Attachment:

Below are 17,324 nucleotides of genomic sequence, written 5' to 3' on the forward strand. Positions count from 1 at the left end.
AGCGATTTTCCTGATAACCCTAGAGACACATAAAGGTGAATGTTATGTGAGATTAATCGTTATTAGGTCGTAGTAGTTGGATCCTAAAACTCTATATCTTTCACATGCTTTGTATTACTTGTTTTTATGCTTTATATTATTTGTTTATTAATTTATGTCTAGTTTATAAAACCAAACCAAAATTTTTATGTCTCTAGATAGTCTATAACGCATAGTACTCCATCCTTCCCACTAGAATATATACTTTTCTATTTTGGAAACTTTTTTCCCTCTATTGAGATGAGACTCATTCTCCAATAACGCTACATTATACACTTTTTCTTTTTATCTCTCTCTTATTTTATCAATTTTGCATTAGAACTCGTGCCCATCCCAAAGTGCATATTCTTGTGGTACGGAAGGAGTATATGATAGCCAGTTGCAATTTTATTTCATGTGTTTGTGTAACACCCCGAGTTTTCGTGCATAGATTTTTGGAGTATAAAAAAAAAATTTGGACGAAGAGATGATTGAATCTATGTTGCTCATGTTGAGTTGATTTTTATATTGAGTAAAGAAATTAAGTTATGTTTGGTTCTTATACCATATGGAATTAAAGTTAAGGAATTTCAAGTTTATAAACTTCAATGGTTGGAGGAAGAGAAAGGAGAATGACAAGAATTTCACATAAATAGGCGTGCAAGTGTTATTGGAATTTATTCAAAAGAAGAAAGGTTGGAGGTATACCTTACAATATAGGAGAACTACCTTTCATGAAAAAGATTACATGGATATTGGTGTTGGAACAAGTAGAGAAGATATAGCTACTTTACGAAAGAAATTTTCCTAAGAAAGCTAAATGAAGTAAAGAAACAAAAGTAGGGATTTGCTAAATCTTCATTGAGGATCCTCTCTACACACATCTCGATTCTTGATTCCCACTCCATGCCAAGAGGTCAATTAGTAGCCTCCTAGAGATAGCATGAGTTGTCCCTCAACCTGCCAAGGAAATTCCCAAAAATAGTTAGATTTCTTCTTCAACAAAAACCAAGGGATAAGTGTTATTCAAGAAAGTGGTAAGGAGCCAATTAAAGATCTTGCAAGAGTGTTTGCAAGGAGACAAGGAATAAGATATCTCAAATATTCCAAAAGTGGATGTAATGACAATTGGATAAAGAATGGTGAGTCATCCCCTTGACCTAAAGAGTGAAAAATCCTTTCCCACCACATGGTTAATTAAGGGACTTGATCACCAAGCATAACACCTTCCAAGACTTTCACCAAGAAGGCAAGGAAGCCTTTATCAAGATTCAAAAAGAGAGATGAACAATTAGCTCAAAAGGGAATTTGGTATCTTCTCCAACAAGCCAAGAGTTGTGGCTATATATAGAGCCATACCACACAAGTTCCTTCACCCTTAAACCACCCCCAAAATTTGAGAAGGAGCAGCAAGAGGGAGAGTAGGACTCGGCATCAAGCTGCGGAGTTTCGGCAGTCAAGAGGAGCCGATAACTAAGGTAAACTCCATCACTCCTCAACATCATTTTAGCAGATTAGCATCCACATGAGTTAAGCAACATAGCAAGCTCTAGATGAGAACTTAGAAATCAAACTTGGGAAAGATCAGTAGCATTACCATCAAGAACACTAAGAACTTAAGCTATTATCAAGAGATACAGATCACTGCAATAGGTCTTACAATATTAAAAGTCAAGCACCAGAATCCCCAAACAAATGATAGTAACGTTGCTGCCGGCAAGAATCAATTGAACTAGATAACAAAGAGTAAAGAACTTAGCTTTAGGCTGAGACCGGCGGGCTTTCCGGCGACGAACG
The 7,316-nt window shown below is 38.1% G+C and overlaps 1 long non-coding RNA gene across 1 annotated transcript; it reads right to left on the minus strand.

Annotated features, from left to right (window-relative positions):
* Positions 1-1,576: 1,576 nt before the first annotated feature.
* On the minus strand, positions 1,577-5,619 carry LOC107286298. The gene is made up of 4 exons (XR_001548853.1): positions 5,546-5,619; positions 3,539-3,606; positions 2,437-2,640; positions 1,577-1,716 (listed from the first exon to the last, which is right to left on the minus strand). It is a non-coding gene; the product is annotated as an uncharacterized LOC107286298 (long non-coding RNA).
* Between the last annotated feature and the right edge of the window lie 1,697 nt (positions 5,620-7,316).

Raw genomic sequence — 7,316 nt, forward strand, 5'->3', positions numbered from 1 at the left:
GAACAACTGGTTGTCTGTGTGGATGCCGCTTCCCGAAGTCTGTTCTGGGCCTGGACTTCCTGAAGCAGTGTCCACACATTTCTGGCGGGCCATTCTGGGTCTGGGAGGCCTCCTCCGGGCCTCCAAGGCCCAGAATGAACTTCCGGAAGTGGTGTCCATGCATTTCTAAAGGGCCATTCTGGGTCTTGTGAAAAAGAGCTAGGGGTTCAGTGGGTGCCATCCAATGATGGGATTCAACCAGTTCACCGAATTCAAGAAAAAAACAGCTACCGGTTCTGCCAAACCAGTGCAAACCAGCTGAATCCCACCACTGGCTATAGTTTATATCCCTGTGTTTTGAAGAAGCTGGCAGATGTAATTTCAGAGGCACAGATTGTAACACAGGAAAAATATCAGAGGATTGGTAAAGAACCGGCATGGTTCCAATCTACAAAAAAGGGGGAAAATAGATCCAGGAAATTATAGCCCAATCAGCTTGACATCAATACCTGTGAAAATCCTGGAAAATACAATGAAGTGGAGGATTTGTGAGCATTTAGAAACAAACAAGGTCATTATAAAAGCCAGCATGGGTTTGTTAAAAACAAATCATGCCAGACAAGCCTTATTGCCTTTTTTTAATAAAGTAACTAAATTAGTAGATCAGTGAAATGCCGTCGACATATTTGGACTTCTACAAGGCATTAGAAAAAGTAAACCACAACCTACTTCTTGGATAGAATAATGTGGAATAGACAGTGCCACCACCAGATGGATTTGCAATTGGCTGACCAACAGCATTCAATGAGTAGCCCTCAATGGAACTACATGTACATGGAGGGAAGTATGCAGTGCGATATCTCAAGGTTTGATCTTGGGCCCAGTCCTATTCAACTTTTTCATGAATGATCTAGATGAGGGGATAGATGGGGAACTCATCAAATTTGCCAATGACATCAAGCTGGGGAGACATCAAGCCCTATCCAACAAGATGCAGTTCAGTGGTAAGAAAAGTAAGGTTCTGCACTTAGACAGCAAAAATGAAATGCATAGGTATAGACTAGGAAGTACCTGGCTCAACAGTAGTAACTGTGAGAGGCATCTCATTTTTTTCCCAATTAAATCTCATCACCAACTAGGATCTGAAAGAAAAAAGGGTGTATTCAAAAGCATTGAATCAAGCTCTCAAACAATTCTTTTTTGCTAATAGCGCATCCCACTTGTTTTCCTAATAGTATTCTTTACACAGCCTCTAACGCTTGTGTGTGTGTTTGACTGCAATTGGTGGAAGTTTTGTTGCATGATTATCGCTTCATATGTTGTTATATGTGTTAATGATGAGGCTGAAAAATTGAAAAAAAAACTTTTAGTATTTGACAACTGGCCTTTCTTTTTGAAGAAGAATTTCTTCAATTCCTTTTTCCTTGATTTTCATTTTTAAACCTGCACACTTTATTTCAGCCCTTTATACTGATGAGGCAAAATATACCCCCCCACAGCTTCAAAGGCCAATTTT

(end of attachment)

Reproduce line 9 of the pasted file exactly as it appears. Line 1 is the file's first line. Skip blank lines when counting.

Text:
GAACAACTGGTTGTCTGTGTGGATGCCGCTTCCCGAAGTCTGTTCTGGGCCTGGACTTCCTGAAGCAGTGTCCACACATTTCTGGCGGGCCATTCTGGGTCTGGGAGGCCTCCTCCGGGCCTCCAAGGCCCAGAATGAACTTCCGGAAGTGGTGTCCATGCATTTCTAAAGGGCCATTCTGGGTCTTGTGAAAAAGAGCTAGGGGTTCAGTGGGTGCCATCCAATGATGGGATTCAACCAGTTCACCGAATTCAAGAAAAAAACAGCTACCGGTTCTGCCAAACCAGTGCAAACCAGCTGAATCCCACCACTGGCTATAGTTTATATCCCTGTGTTTTGAAGAAGCTGGCAGATGTAATTTCAGAGGCACAGATTGTAACACAGGAAAAATATCAGAGGATTGGTAAAGAACCGGCATGGTTCCAATCTACAAAAAAGGGGGAAAATAGATCCAGGAAATTATAGCCCAATCAGCTTGACATCAATACCTGTGAAAATCCTGGAAAATACAATGAAGTGGAGGATTTGTGAGCATTTAGAAACAAACAAGGTCATTATAAAAGCCAGCATGGGTTTGTTAAAAACAAATCATGCCAGACAAGCCTTATTGCCTTTTTTTAATAAAGTAACTAAATTAGTAGATCAGTGAAATGCCGTCGACATATTTGGACTTCTACAAGGCATTAGAAAAAGTAAACCACAACCTACTTCTTGGATAGAATAATGTGGAATAGACAGTGCCACCACCAGATGGATTTGCAATTGGCTGACCAACAGCATTCAATGAGTAGCCCTCAATGGAACTACATGTACATGGAGGGAAGTATGCAGTGCGATATCTCAAGGTTTGATCTTGGGCCCAGTCCTATTCAACTTTTTCATGAATGATCTAGATGAGGGGATAGATGGGGAACTCATCAAATTTGCCAATGACATCAAGCTGGGGAGACATCAAGCCCTATCCAACAAGATGCAGTTCAGTGGTAAGAAAAGTAAGGTTCTGCACTTAGACAGCAAAAATGAAATGCATAGGTATAGACTAGGAAGTACCTGGCTCAACAGTAGTAACTGTGAGAGGCATCTCATTTTTTTCCCAATTAAATCTCATCACCAACTAGGATCTGAAAGAAAAAAGGGTGTATTCAAAAGCATTGAATCAAGCTCTCAAACAATTCTTTTTTGCTAATAGCGCATCCCACTTGTTTTCCTAATAGTATTCTTTACACAGCCTCTAACGCTTGTGTGTGTGTTTGACTGCAATTGGTGGAAGTTTTGTTGCATGATTATCGCTTCATATGTTGTTATATGTGTTAATGATGAGGCTGAAAAATTGAAAAAAAAACTTTTAGTATTTGACAACTGGCCTTTCTTTTTGAAGAAGAATTTCTTCAATTCCTTTTTCCTTGATTTTCATTTTTAAACCTGCACACTTTATTTCAGCCCTTTATACTGATGAGGCAAAATATACCCCCCCACAGCTTCAAAGGCCAATTTT